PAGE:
Grading systems we currently use
Traditional grading systems
Problems associated with popular grading systems
We rank and sort kids for years on the basis of things they will never remember or use.— Monte Syrie (@MonteSyrie) July 7, 2020
Let that sink in for awhile.
Issues with popular grading systems and growth
Let's consider teacher evaluations. They can be a source of stress and conflict at some schools. We are often evaluated by administrators based on some aspect of teaching that we (or they) identify as an area in which we should improve. Think about what your last one was.
Administrators observe us, and then we meet with them, and we spend a lot of time and effort trying to get better at whatever aspect of teaching we identified. We might be observed a number of times after that, and part of our evaluation might be based on if we got better at whatever we were working on. Imagine you worked really hard and got really good at whatever you were trying to improve, and you moved from what you both decided was an ineffective rating (let's call it a C-) to a highly effective rating (an A+)!.
But then your admin says, "Well, taking the average of all of the observations of your teaching over the school year you are actually only at an effective rating (a B), so that is what you will be getting."
You made a point to work really hard to get good at something, and you got to where you were actually highly effective at it, but for some reason you final grade was determined by the average of all of your observations. Of course, your observations over the school year involved you teaching different topics, but why should that matter? It was supposed to be about that aspect of your teaching you identified to work on.
That is what we do to students! We give them all of these strategies and procedures for doing our subjects correctly. We demand that they follow them. We make them work on those same skills over and over on different topics but we give them a final grade based on the average of all of the applications of those skills.
Let's use physics as an example again. If you give students credit for their work in organizing a problem and showing work and you have a policy, like many good physics teachers do, that the right answer isn't actually worth all that much, it's more about the process, then you are really mostly grading problem-solving skills. But for some reason we name the grade after the content standard they were applying it to and we let that grade sit permanently in the grade book. Even when they have shown they have gotten much better at problem-solving down the road, we let the old grades factor in to their final evaluation.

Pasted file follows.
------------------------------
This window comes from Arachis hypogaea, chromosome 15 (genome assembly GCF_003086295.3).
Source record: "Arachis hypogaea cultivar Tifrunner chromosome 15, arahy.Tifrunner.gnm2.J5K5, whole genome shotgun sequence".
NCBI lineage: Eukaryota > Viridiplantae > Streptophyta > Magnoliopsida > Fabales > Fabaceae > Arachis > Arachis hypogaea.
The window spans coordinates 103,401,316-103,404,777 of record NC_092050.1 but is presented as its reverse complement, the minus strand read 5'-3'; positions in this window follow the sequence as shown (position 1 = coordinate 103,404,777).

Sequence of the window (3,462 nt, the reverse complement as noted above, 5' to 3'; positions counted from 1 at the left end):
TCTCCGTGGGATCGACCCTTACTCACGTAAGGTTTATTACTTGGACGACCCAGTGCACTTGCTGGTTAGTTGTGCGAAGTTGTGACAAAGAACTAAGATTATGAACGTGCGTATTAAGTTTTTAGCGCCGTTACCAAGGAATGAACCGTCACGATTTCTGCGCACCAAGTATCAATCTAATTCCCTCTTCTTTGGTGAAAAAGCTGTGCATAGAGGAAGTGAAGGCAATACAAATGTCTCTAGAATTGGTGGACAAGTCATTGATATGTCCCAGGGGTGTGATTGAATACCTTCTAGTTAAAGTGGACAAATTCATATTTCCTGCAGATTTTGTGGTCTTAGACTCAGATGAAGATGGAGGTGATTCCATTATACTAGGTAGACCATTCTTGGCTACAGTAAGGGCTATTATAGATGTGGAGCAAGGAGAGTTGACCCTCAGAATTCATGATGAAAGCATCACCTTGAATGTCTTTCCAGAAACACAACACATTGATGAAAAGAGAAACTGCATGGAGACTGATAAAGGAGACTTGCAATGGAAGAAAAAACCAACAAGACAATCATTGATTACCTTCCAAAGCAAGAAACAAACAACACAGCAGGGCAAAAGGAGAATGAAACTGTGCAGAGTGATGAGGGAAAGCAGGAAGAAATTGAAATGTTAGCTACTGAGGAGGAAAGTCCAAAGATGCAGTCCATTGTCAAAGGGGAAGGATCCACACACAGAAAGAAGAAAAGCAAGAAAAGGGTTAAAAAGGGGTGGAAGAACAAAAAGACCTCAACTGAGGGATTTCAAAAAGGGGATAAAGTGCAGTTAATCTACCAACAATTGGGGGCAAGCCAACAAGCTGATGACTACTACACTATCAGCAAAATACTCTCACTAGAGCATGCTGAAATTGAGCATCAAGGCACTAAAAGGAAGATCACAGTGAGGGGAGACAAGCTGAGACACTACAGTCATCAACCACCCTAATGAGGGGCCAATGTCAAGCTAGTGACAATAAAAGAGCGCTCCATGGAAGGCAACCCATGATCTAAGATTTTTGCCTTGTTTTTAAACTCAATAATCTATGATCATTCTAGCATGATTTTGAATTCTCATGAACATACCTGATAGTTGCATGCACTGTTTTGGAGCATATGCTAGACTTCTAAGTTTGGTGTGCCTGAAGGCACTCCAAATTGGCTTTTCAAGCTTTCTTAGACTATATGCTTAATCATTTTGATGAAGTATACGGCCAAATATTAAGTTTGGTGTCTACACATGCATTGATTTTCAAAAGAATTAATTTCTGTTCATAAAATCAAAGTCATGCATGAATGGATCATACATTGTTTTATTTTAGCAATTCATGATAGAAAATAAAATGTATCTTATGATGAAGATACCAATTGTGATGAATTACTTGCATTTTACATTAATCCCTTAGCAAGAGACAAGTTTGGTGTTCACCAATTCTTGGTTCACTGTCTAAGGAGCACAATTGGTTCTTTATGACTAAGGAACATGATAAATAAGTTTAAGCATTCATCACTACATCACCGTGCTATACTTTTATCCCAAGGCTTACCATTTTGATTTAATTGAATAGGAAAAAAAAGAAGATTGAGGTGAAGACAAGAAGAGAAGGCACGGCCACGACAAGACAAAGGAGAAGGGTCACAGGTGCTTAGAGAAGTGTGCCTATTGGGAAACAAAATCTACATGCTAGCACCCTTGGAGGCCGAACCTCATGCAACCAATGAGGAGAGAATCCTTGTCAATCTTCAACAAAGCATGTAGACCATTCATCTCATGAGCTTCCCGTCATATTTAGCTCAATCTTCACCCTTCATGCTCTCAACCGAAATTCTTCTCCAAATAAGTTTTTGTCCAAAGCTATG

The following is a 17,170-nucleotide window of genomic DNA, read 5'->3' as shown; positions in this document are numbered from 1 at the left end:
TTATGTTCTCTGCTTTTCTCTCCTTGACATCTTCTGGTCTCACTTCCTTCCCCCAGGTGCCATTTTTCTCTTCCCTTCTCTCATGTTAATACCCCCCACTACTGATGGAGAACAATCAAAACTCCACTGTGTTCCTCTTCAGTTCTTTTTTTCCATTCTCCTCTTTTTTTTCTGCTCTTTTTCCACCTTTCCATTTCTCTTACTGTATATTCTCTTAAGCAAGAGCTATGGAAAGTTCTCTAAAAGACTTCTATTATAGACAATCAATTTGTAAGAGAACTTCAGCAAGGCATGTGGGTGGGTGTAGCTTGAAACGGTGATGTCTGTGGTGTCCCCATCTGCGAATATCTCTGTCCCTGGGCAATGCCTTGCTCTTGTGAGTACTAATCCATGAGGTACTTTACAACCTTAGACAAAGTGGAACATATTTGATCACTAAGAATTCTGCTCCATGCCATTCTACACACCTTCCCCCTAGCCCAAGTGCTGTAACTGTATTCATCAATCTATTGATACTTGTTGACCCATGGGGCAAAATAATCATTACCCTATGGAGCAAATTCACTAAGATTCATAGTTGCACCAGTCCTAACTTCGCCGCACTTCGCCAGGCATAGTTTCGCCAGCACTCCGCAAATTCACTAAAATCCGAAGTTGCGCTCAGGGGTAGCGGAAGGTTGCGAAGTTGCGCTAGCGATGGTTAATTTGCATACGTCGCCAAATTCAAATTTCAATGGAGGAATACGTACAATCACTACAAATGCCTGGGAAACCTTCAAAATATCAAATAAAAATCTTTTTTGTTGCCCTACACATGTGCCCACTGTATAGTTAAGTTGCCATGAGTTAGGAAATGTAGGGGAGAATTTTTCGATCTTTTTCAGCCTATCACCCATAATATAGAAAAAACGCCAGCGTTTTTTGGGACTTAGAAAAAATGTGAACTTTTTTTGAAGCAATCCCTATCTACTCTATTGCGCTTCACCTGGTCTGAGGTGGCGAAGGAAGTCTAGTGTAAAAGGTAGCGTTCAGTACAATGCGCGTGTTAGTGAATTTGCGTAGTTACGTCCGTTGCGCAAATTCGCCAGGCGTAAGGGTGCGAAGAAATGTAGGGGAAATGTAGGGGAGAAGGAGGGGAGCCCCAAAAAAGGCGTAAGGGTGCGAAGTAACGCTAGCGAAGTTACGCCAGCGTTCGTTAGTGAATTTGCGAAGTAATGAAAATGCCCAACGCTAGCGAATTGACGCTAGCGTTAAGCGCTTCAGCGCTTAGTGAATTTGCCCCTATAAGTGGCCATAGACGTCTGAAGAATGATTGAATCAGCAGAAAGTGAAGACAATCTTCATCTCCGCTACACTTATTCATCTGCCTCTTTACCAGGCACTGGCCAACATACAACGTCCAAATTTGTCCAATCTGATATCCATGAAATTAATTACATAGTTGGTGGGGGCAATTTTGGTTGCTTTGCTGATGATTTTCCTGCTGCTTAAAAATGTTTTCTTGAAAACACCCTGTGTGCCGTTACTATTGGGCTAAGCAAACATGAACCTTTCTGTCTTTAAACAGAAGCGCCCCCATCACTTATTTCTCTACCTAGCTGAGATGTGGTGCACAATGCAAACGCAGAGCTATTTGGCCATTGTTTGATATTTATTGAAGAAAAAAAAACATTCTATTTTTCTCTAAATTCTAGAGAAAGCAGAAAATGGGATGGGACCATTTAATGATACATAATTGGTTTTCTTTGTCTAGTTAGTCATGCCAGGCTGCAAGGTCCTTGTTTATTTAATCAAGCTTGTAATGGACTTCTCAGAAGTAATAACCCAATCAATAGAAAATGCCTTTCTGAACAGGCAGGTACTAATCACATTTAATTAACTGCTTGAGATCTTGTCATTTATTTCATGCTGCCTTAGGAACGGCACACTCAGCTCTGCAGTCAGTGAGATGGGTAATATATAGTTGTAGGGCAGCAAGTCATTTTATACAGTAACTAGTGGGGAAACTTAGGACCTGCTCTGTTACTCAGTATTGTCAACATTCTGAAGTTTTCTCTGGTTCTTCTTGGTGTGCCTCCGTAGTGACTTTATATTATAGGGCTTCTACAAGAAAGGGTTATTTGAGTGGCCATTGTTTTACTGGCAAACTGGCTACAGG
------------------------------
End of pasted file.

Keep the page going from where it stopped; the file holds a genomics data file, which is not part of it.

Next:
If we are really just trying to grade problem-solving ability, or graphing skills, or lab design, and we are really interested in promoting growth in those skills, then why are we naming student attempts at applying those skills after the content standards, and why do we let their early attempts sit in a grade book to punish them forever by lowering their grade?
It's supposed to be about growth. Why do we care so much that they figured out every content standard? We know research says they won't remember that stuff. There's just too much of it and they won't use it often enough.
Traditional system issues
Standards-based grading issues
Standards-based grading, but with less standards and more meaning
Whatever solutions we can find to fix grading they should centered on long term growth and based on fairness. We should not be giving grades that stick in the beginning of a course. Any early grades should be seen as feedback and students should play an active role in using that and other feedback in figuring how to replace those grades with better grades by working to get better at what matters most.
I do not necessarily have a full solution to the problems, but I have some ideas I have been trying, and I have some ideas of what foundations on which one might build a more fair growth-focused system. I have a set of blog posts focused on what I think might work if you are interested. I am glad I tried standards-based grading. It allowed me to develop what I think is an even more fair and meaningful grading system based on some of the guiding principles and ideas from SBG.
It was during reflection and refining of the list of standards for my SBG system in between semesters that I finally figured out what was wrong with the standards-based grading approach and how I could modify it to work better for building a growth mindset. As I was moving between semesters I was changing the grade book to include the content standards which were important to semester 2, while dropping most of what was semester 1 content.